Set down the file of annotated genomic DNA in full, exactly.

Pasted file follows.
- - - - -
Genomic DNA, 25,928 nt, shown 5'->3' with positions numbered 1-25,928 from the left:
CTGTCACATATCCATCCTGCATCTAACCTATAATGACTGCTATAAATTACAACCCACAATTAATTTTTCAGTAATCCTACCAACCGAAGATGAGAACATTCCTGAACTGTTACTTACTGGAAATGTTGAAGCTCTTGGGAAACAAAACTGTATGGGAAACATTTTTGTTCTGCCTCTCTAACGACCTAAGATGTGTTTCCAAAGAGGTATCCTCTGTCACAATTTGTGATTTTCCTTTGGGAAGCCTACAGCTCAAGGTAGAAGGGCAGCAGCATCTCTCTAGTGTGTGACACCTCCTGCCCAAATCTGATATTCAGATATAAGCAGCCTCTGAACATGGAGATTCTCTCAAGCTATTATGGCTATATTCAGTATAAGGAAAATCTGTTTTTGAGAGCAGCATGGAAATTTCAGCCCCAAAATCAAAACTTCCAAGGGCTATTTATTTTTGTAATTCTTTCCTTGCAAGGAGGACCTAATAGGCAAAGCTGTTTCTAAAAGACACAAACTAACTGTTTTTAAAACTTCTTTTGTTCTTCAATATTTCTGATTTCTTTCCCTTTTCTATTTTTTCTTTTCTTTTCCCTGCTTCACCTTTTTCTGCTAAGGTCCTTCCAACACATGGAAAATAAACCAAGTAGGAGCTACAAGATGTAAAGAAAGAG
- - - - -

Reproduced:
Genomic DNA, 25,928 nt, shown 5'->3' with positions numbered 1-25,928 from the left:
CTGTCACATATCCATCCTGCATCTAACCTATAATGACTGCTATAAATTACAACCCACAATTAATTTTTCAGTAATCCTACCAACCGAAGATGAGAACATTCCTGAACTGTTACTTACTGGAAATGTTGAAGCTCTTGGGAAACAAAACTGTATGGGAAACATTTTTGTTCTGCCTCTCTAACGACCTAAGATGTGTTTCCAAAGAGGTATCCTCTGTCACAATTTGTGATTTTCCTTTGGGAAGCCTACAGCTCAAGGTAGAAGGGCAGCAGCATCTCTCTAGTGTGTGACACCTCCTGCCCAAATCTGATATTCAGATATAAGCAGCCTCTGAACATGGAGATTCTCTCAAGCTATTATGGCTATATTCAGTATAAGGAAAATCTGTTTTTGAGAGCAGCATGGAAATTTCAGCCCCAAAATCAAAACTTCCAAGGGCTATTTATTTTTGTAATTCTTTCCTTGCAAGGAGGACCTAATAGGCAAAGCTGTTTCTAAAAGACACAAACTAACTGTTTTTAAAACTTCTTTTGTTCTTCAATATTTCTGATTTCTTTCCCTTTTCTATTTTTTCTTTTCTTTTCCCTGCTTCACCTTTTTCTGCTAAGGTCCTTCCAACACATGGAAAATAAACCAAGTAGGAGCTACAAGATGTAAAGAAAGAG